|Venue: Stadio Olimpico, Rome Gives you: Saturday, 3 February Kickoff: 14:15 GMT
|Coverage: Listen on BBC Radio 5 live from 14:00 GMT; text commentary and match highlights on BBC Sport website and app; watch live on ITV1.
After failing to win their opening game in each of the past four Six Nations, England will be desperate to leave Rome with a victory and a bonus point.
Italy are a seemingly ideal opposition, with England having won all 30 previous encounters.
However, head coach Steve Borthwick has been beset by a slew of selection issues since masterminding their run to third place at last year’s World Cup.
The loss of Marcus Smith to a calf injury this week compounded matters.
Borthwick also lost replacement prop Ellis Genge to a foot injury before kick off, with Beno Obano stepping in to take his place on the bench.
England have posted an identical record of two wins and three defeats in the past three Six Nations, which has led to disappointing fifth, third and fourth-placed finishes.
Italy’s results have made for even grimmer reading. They have finished bottom in eight successive championships and have won just one of their last 42 Six Nations matches.
New coach Gonzalo Quesada has his work cut out to quell the annual calls from their critics for the Azzurri to be removed from the tournament.
Italy: Alessandro Garbisi is included at scrum-half alongside his brother Paolo at number 10. Tommaso Allan is picked at full-back and Tommaso Menoncello returns at centre, having missed the World Cup through injury.
Ange Capuozzo was ruled out on Friday because of illness and is replaced by Lorenzo Pani on the wing.
In the pack, Gianmarco Lucchesi is back after missing all of Italy’s internationals in 2023 with a knee injury, while lock Federico Ruzza wins his 50th cap.
England: Blind-side flanker Ethan Roots and inside center Fraser Dingwall make their Test debuts, while the uncapped trio of back row Chandler Cunningham-South, fly-half Fin Smith and winger Immanuel Feyi-Waboso are on the bench.
Marcus Smith was set to replace the absent Owen Farrell but has been ruled out because of a calf injury for at least two matches, so fly-half George Ford wins his 92nd cap.
In addition to Genge, Borthwick is without backs Ollie Lawrence, Manu Tuilagi and Anthony Watson and forwards Tom Curry, Luke Cowan-Dickie, George Martin and Bevan Rodd because of injury.
Henry Arundell, Joe Marchant, David Ribbans and Jack Willis are no longer eligible as they play in France.
Alastair Eykyn: A new-look England squad includes five potential debutants, facing a side they’ve never lost to.
The key question for Red Rose fans: will they see a new England approach? Their World Cup style was effective, but limited and kick-heavy.
The personnel picked by Steve Borthwick have the capacity to play a much more expansive game…whether they are granted a license is another question.
Italy took two hammerings at the World Cup, but their new coach promises greater pragmatism. The Garbisi brothers combine at half-back, and classy center Menoncello’s return from injury is critical to their fortunes.
View from both camps
Italy head coach Gonzalo Quesada: “The Italian team today, we have a kind of identity when we talk about rugby style, but I think we have to define even deeper the identity of the team.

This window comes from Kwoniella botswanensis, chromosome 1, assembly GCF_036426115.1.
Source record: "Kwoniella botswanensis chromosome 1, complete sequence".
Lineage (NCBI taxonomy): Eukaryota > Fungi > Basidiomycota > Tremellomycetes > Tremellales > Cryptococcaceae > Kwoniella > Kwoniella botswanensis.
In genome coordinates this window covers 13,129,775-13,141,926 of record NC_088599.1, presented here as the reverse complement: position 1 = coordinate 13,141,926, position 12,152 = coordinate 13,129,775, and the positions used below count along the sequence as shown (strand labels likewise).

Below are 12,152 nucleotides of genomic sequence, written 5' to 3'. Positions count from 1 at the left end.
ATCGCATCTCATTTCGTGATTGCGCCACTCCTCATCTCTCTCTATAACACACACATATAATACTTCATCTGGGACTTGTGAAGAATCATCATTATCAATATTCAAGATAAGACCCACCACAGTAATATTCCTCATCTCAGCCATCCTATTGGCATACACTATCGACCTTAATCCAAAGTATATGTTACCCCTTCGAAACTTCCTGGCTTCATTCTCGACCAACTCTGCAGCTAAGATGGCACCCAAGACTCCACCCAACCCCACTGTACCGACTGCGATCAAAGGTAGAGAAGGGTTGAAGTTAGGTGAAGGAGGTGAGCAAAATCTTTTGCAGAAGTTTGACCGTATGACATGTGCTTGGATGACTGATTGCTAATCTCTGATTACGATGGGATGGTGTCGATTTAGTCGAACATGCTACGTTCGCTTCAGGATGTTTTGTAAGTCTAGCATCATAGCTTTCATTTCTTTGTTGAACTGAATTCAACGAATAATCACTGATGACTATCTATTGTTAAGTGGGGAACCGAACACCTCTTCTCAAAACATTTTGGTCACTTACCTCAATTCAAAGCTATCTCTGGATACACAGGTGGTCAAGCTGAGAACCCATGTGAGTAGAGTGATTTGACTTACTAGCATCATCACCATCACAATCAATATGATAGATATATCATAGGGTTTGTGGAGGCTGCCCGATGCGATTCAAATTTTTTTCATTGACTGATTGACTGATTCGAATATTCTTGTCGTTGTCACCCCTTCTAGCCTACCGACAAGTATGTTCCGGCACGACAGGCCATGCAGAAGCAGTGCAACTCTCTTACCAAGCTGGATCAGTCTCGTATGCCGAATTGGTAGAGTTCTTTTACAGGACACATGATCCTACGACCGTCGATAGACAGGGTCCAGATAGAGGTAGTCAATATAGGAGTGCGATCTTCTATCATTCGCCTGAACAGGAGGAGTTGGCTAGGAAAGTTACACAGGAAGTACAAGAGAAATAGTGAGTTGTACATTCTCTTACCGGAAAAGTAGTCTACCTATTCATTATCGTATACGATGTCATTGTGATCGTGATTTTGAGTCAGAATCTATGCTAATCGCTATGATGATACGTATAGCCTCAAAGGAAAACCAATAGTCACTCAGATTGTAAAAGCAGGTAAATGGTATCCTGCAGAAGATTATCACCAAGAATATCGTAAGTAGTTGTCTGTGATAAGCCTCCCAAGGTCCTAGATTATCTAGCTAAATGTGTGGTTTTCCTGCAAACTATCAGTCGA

“I’m a Latin, I have an Anglo-Saxon way of thinking but I feel like emotions are really important, like any human being, but for us it’s a little bit more, especially when we talk about rugby. My plan is to work deeply with them to define together the kind of identity. It’s not Gonzalo’s identity.”
England head coach Steve Borthwick: “The Azzurri are a dangerous team, with some talented ball carriers and players who like to find space.
“We’ll need to make good decisions, keep our discipline and maintain a level of intensity to our performance from the first whistle to the last.”
Italy: 15-Allan, 14-Pani, 13-Brex, 12-Menoncello, 11-Ioane, 10-Garbisi, 9-Garbisi; 1-Fischetti, 2-Lucchesi, 3-Ceccarelli, 4-Cannone, 5-Ruzza, 6-Negri, 7-Lamaro (capt), 8-Cannone
Replacements: 16-Nicotera, 17-Spagnolo, 18-Zilocchi, 19-Zambonin, 20-Iachizzi, 21-Zuliani, 22-Varney, 23-Izekor
England: 15-Steward, 14-Freeman, 13-Slade, 12-Dingwall, 11-Daly, 10-Ford, 9-Mitchell; 1-Stuart, 2-Marler, 3-George (capt), 4-Itoje, 5-Chessum, 6-Roots, 7-Underhill, 8-Earl
Replacements: 16-Dan, 17-Obano, 18-Cole, 19-Coles, 20-Cunningham-South, 21-Care, 22-Smith, 23-Feyi-Waboso
- Italy are yet to record a victory in 30 attempts against England since they first met in 1991.
- England have scored at least 30 points in each of the past 11 meetings.
- Italy have only once scored over 20 points against England in the Six Nations and that was in an 80-23 loss in 2001.
- Italy could win three Tests in a row at home for the first time since 1997-98, when they beat Ireland, Scotland and Argentina.
- However, they have lost all 25 home games in the Six Nations since beating Ireland in 2013.
- They are aiming to avoid losing three successive Tests by 50 points or more for the first time, following heavy back-to-back defeats at the World Cup versus France (60-7) and New Zealand (96-17).
- England have won the Six Nations championship on seven occasions but since their last title win in 2020 have finished fifth, third and fourth
- They had the best success rate in the 2023 Six Nations at both the line-out (92%) and scrum (96%).
- However, they ranked last or second last for meters gained, breaks, defenders beaten, tackle evasion, gainline success and 22 entries. They also had the poorest goal-kicking success rate (62%), the highest turnover count (15 per game) and the worst tackle success rate (83%).
Referee: Paul Williams (New Zealand)
Touch judges: Nic Berry (Australia) & Nika Amashukeli (Georgia)
TMO: Brett Cronan (Australia)